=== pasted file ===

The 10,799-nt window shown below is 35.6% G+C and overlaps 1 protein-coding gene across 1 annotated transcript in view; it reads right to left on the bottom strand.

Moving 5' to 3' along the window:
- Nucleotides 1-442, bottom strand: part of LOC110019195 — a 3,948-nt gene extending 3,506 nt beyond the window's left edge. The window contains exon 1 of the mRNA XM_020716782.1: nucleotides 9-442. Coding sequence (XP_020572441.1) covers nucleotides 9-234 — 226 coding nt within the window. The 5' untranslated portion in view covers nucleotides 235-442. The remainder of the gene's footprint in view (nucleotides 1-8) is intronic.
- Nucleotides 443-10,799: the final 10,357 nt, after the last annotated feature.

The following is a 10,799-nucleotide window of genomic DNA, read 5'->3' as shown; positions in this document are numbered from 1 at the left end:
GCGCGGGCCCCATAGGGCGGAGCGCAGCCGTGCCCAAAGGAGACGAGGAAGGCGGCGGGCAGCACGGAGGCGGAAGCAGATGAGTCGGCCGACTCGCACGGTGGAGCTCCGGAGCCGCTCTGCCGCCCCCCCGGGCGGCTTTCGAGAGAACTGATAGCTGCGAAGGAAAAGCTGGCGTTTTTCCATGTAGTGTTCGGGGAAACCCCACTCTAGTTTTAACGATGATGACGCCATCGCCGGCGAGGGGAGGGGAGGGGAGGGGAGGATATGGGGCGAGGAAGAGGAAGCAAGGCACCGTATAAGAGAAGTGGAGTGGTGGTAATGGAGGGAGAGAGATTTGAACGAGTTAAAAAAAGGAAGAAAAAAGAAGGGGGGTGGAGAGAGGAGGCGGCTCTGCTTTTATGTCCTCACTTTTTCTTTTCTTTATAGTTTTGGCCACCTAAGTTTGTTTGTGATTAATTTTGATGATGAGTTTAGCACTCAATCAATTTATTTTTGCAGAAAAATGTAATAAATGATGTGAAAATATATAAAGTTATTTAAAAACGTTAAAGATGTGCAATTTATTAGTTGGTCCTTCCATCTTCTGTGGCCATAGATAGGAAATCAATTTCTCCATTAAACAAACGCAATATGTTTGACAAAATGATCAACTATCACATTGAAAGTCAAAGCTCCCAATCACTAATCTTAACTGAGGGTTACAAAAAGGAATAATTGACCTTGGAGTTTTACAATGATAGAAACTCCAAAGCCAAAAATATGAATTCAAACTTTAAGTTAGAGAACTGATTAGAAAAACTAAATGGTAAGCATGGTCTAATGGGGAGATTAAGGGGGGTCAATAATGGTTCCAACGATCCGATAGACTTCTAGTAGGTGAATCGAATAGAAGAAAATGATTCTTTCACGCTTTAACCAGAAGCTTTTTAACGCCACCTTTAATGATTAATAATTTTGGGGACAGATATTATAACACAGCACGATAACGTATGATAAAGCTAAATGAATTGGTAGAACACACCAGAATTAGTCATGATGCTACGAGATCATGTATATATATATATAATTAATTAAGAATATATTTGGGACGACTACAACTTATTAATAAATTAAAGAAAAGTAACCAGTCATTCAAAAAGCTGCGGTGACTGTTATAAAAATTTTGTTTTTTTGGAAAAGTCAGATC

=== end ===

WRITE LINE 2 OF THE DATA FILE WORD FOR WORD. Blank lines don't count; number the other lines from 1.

Moving 5' to 3' along the window: